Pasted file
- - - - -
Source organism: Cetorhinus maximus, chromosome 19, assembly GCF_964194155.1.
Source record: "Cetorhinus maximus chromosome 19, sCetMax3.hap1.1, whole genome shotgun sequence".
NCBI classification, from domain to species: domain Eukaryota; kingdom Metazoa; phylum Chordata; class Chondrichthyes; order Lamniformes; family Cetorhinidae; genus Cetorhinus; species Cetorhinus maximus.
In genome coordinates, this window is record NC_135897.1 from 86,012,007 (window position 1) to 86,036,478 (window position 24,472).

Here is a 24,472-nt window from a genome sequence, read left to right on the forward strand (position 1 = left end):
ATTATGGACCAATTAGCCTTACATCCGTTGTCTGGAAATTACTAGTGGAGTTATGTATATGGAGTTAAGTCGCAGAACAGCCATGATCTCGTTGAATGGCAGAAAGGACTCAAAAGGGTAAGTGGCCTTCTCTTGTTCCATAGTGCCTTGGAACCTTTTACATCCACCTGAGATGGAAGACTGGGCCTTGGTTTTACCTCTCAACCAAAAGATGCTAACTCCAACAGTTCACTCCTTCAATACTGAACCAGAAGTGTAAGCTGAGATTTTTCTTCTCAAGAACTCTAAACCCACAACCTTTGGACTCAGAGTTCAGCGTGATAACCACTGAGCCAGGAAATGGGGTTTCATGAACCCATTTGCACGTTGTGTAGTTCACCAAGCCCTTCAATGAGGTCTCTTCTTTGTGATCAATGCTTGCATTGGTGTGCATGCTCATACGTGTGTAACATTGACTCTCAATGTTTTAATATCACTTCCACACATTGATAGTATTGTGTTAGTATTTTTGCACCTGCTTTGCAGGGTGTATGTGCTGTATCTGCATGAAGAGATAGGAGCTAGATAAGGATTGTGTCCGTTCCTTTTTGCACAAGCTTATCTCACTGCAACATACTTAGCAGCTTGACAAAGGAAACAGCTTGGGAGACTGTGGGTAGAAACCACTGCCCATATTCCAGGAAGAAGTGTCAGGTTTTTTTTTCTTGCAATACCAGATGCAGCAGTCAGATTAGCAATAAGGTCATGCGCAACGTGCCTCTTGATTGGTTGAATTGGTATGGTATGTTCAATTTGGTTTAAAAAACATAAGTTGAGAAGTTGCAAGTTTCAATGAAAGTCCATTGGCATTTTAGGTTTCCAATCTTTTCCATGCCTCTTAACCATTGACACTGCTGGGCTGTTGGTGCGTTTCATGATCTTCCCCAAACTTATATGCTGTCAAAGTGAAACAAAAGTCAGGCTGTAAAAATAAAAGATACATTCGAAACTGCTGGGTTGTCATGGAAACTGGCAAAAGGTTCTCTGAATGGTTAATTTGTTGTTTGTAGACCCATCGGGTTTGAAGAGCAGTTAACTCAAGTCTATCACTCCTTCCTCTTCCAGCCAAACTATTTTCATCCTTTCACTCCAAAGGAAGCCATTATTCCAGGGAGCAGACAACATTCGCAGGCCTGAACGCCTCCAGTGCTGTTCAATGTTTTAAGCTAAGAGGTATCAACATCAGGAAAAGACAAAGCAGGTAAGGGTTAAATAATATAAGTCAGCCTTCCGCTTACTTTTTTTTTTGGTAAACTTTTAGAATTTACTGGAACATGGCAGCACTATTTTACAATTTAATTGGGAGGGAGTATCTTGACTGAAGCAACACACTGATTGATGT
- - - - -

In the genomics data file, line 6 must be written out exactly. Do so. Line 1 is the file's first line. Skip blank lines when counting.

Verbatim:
ATTATGGACCAATTAGCCTTACATCCGTTGTCTGGAAATTACTAGTGGAGTTATGTATATGGAGTTAAGTCGCAGAACAGCCATGATCTCGTTGAATGGCAGAAAGGACTCAAAAGGGTAAGTGGCCTTCTCTTGTTCCATAGTGCCTTGGAACCTTTTACATCCACCTGAGATGGAAGACTGGGCCTTGGTTTTACCTCTCAACCAAAAGATGCTAACTCCAACAGTTCACTCCTTCAATACTGAACCAGAAGTGTAAGCTGAGATTTTTCTTCTCAAGAACTCTAAACCCACAACCTTTGGACTCAGAGTTCAGCGTGATAACCACTGAGCCAGGAAATGGGGTTTCATGAACCCATTTGCACGTTGTGTAGTTCACCAAGCCCTTCAATGAGGTCTCTTCTTTGTGATCAATGCTTGCATTGGTGTGCATGCTCATACGTGTGTAACATTGACTCTCAATGTTTTAATATCACTTCCACACATTGATAGTATTGTGTTAGTATTTTTGCACCTGCTTTGCAGGGTGTATGTGCTGTATCTGCATGAAGAGATAGGAGCTAGATAAGGATTGTGTCCGTTCCTTTTTGCACAAGCTTATCTCACTGCAACATACTTAGCAGCTTGACAAAGGAAACAGCTTGGGAGACTGTGGGTAGAAACCACTGCCCATATTCCAGGAAGAAGTGTCAGGTTTTTTTTTCTTGCAATACCAGATGCAGCAGTCAGATTAGCAATAAGGTCATGCGCAACGTGCCTCTTGATTGGTTGAATTGGTATGGTATGTTCAATTTGGTTTAAAAAACATAAGTTGAGAAGTTGCAAGTTTCAATGAAAGTCCATTGGCATTTTAGGTTTCCAATCTTTTCCATGCCTCTTAACCATTGACACTGCTGGGCTGTTGGTGCGTTTCATGATCTTCCCCAAACTTATATGCTGTCAAAGTGAAACAAAAGTCAGGCTGTAAAAATAAAAGATACATTCGAAACTGCTGGGTTGTCATGGAAACTGGCAAAAGGTTCTCTGAATGGTTAATTTGTTGTTTGTAGACCCATCGGGTTTGAAGAGCAGTTAACTCAAGTCTATCACTCCTTCCTCTTCCAGCCAAACTATTTTCATCCTTTCACTCCAAAGGAAGCCATTATTCCAGGGAGCAGACAACATTCGCAGGCCTGAACGCCTCCAGTGCTGTTCAATGTTTTAAGCTAAGAGGTATCAACATCAGGAAAAGACAAAGCAGGTAAGGGTTAAATAATATAAGTCAGCCTTCCGCTTACTTTTTTTTTTGGTAAACTTTTAGAATTTACTGGAACATGGCAGCACTATTTTACAATTTAATTGGGAGGGAGTATCTTGACTGAAGCAACACACTGATTGATGT